Andropogon (Sturtevant, 1919)

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Sturtevant, Notes on edible plants, 1919
Andropogon (Sturtevant, 1919)

Andropogon schoenanthus

Andropogon schoenanthus Linn. Gramineae. CAMEL'S HAY. GERANIUM GRASS. LEMON GRASS. OIL-PLANT. Asia, African tropics and subtropics. This species is commonly cultivated for the fine fragrance of the leaves which are often used for flavoring custard. [1] When fresh and young, the leaves are used in many parts of the country as a substitute for tea and the white center of the succulent leaf-culms is used to impart a flavor to curries. [2] The tea made of this grass is considered a wholesome and refreshing beverage, says Wallich, [3] and her Royal Majesty was supplied with the plant from the Royal Gardens, Kew, England.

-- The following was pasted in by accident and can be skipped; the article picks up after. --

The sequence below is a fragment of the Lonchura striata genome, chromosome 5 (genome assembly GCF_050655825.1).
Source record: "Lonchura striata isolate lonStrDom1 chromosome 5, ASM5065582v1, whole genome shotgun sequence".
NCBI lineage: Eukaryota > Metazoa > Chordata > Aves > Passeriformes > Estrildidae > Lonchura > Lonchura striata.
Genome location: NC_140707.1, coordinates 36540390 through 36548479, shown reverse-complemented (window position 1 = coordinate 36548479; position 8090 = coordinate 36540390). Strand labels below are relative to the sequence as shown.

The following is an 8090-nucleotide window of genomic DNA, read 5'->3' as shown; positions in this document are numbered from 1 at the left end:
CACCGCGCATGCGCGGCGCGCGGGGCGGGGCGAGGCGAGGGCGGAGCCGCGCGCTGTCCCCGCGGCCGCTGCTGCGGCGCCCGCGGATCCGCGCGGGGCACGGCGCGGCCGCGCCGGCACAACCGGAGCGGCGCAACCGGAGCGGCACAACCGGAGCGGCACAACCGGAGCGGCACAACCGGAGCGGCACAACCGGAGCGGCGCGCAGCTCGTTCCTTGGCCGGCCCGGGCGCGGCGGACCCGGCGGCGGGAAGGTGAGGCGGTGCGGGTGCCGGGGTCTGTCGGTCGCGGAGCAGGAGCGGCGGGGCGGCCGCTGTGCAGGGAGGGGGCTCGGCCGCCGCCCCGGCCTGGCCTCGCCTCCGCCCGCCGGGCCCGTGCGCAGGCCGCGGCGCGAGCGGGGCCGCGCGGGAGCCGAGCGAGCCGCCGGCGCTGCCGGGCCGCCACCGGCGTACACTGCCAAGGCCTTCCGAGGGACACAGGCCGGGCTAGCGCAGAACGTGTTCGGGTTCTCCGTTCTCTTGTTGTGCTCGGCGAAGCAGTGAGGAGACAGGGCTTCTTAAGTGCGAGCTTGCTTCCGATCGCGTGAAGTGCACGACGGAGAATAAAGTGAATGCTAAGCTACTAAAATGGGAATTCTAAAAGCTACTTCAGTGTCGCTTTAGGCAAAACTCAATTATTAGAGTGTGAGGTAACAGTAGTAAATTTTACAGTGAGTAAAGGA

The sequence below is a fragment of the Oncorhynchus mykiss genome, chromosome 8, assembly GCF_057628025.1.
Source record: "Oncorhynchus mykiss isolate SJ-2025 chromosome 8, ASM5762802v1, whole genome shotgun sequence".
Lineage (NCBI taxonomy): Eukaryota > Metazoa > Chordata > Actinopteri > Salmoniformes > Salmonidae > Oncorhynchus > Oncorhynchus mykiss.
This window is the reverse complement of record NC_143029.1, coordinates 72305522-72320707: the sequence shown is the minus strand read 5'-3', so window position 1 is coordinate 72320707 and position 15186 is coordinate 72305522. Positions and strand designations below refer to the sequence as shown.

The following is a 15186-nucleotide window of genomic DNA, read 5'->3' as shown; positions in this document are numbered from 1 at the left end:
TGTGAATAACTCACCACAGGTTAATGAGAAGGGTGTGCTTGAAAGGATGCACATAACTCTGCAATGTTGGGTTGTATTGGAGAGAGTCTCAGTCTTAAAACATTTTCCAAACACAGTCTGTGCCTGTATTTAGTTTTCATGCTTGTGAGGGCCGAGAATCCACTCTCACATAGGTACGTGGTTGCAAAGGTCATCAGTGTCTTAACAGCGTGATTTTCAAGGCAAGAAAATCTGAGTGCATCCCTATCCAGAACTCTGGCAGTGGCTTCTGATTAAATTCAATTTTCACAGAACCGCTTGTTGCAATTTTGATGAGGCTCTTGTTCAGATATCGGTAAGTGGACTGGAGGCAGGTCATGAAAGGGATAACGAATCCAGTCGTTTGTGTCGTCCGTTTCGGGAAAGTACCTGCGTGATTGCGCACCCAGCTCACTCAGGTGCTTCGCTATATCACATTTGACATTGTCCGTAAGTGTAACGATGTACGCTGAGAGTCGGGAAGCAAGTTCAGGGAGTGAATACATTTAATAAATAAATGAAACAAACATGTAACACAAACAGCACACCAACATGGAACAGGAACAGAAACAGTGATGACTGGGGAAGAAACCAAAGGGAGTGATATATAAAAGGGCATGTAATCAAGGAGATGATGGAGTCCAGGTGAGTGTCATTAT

1. Firminger, T. A. C. Gard. Ind. 334. 1874.
  2. Drury, H. Useful Pls. of Ind. 37. 1858. (A. citratus Hort.)
  3. Wallich Pls. Asiat. 3:48 Pl. 280. 1832.